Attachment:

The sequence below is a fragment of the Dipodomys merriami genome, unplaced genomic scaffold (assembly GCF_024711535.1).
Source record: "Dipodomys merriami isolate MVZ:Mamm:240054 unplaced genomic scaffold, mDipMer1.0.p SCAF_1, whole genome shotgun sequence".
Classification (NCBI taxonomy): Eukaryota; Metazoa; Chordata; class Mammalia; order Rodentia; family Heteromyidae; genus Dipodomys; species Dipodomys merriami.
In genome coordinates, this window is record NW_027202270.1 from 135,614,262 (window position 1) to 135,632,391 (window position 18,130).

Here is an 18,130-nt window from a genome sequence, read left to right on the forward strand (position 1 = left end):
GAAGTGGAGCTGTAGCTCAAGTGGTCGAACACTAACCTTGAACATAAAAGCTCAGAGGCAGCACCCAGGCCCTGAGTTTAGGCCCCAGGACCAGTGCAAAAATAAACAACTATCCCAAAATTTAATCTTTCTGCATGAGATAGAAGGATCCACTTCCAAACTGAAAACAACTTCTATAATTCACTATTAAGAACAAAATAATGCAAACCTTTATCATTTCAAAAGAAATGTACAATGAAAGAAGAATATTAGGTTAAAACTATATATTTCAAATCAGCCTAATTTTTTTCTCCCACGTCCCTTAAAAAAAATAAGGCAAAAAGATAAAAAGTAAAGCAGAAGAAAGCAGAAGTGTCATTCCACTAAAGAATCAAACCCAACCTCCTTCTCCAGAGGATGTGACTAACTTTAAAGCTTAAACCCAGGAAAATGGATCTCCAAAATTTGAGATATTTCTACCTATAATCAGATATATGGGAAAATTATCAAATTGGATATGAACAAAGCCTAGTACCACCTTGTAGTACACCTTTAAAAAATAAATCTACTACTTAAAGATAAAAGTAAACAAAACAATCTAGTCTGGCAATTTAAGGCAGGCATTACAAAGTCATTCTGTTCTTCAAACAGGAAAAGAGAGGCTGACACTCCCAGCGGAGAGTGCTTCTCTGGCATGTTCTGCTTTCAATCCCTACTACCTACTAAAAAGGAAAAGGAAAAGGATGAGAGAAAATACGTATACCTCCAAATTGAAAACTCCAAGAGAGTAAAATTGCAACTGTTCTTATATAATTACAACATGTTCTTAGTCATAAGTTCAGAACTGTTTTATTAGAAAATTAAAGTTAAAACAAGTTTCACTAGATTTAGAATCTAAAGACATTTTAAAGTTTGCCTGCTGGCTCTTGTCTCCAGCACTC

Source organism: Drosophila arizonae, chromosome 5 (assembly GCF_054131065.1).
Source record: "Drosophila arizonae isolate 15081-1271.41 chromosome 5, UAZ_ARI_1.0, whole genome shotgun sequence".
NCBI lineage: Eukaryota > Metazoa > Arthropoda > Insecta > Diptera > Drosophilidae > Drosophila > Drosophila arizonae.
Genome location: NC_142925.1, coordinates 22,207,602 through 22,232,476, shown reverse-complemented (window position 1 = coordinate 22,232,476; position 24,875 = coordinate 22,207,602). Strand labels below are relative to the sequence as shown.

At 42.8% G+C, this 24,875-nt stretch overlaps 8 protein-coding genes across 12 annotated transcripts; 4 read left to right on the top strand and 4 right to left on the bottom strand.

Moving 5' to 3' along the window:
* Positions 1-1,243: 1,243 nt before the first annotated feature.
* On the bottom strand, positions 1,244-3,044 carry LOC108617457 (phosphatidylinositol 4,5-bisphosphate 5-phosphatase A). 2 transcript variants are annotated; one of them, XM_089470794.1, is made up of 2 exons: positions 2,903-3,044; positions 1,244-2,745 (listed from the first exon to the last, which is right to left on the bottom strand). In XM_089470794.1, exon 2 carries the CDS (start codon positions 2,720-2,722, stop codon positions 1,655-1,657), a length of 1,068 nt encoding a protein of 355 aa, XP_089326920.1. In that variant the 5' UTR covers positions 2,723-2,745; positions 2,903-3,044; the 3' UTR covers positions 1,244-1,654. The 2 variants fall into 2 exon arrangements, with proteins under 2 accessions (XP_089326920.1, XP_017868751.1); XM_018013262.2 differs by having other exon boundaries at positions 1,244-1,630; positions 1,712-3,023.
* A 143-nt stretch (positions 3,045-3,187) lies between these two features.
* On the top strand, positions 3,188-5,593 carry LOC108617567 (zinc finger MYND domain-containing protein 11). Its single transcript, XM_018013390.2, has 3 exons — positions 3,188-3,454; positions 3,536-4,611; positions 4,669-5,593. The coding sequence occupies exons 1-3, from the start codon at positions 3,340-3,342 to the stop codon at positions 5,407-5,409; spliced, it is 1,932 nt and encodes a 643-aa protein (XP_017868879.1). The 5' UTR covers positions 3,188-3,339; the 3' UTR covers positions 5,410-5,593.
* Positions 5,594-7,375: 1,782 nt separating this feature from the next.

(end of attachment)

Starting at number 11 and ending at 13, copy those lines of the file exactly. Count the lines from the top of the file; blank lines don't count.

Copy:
At 42.8% G+C, this 24,875-nt stretch overlaps 8 protein-coding genes across 12 annotated transcripts; 4 read left to right on the top strand and 4 right to left on the bottom strand.

Moving 5' to 3' along the window:
* Positions 1-1,243: 1,243 nt before the first annotated feature.